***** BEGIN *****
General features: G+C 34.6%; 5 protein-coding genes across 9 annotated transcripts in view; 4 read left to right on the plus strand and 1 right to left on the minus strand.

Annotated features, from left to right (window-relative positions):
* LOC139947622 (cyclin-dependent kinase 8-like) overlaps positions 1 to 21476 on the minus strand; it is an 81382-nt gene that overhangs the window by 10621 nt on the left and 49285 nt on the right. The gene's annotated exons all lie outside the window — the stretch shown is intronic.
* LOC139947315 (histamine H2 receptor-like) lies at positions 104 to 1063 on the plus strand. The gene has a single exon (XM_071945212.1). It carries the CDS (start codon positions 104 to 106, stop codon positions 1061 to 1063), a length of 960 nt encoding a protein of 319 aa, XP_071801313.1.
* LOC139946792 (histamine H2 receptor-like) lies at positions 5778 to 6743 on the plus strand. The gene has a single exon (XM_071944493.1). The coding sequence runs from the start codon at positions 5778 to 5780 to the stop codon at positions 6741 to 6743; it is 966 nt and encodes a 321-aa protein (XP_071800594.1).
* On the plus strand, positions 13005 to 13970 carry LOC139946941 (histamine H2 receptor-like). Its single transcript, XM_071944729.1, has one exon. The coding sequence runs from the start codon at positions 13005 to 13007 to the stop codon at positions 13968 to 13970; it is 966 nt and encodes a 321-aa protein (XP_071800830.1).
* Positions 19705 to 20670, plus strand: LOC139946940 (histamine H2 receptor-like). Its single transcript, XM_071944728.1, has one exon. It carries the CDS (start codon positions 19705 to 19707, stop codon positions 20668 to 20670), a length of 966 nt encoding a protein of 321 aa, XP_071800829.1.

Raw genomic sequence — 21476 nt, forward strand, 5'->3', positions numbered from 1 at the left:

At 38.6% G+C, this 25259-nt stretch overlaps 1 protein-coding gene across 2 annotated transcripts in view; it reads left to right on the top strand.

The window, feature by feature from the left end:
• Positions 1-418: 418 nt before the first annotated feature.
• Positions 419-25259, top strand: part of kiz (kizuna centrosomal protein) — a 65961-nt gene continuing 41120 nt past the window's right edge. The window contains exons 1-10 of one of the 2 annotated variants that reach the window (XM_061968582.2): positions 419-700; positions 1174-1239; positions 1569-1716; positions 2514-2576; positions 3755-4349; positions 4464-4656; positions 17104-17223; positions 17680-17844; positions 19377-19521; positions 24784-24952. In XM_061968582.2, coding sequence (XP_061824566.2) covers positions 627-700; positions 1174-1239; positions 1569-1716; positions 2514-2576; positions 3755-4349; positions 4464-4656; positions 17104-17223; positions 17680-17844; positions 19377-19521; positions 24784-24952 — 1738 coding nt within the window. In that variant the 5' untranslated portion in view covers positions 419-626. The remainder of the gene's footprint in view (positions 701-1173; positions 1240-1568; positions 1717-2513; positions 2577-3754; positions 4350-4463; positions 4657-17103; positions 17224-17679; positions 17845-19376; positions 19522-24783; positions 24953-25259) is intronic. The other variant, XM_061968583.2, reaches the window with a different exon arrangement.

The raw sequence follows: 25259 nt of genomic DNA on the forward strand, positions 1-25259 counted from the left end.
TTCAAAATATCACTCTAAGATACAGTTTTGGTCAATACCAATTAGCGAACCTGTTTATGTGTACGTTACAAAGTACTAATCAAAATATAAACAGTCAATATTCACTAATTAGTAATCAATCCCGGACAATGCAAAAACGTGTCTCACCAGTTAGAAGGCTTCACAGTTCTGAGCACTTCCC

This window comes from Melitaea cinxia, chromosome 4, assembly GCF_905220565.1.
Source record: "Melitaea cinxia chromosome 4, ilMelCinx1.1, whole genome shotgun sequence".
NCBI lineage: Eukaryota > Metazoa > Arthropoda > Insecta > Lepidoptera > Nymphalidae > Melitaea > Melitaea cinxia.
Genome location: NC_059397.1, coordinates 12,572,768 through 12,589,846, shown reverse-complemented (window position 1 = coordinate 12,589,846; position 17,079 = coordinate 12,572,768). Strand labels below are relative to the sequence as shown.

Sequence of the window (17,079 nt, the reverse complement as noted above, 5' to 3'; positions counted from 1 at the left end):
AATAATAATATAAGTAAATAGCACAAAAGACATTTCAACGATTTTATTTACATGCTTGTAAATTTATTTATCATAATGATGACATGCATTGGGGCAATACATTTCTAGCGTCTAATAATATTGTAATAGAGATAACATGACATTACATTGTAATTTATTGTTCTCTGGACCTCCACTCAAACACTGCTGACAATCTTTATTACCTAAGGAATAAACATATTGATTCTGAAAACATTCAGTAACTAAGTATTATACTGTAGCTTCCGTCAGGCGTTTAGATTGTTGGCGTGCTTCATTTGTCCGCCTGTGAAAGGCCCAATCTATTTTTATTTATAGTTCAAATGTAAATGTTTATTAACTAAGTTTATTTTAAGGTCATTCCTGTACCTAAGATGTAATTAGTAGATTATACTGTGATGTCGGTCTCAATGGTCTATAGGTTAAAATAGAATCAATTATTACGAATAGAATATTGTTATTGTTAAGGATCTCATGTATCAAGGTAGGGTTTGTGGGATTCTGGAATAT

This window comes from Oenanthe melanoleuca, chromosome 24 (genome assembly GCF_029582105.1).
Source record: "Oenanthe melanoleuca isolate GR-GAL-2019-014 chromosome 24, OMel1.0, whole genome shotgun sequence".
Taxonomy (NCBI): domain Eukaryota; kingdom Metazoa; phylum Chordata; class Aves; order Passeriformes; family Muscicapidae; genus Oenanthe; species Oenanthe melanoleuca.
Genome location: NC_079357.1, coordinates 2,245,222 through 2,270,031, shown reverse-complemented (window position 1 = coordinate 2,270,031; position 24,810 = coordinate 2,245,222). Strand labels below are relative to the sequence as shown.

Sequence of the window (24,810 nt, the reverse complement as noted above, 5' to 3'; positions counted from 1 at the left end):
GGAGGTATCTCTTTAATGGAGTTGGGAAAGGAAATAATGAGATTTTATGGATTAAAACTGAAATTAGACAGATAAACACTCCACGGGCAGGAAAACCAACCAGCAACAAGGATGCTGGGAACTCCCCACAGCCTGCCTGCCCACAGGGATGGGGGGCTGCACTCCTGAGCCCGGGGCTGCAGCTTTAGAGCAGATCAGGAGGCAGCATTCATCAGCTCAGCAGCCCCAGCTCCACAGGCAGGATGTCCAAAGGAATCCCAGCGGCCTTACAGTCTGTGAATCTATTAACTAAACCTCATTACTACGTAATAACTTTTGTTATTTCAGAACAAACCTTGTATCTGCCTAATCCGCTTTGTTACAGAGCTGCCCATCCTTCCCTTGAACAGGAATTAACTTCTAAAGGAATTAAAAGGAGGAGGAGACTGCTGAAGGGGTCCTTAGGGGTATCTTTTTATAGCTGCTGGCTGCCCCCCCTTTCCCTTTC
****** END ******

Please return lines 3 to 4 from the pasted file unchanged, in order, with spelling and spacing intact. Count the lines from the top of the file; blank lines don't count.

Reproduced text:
* LOC139947622 (cyclin-dependent kinase 8-like) overlaps positions 1 to 21476 on the minus strand; it is an 81382-nt gene that overhangs the window by 10621 nt on the left and 49285 nt on the right. The gene's annotated exons all lie outside the window — the stretch shown is intronic.
* LOC139947315 (histamine H2 receptor-like) lies at positions 104 to 1063 on the plus strand. The gene has a single exon (XM_071945212.1). It carries the CDS (start codon positions 104 to 106, stop codon positions 1061 to 1063), a length of 960 nt encoding a protein of 319 aa, XP_071801313.1.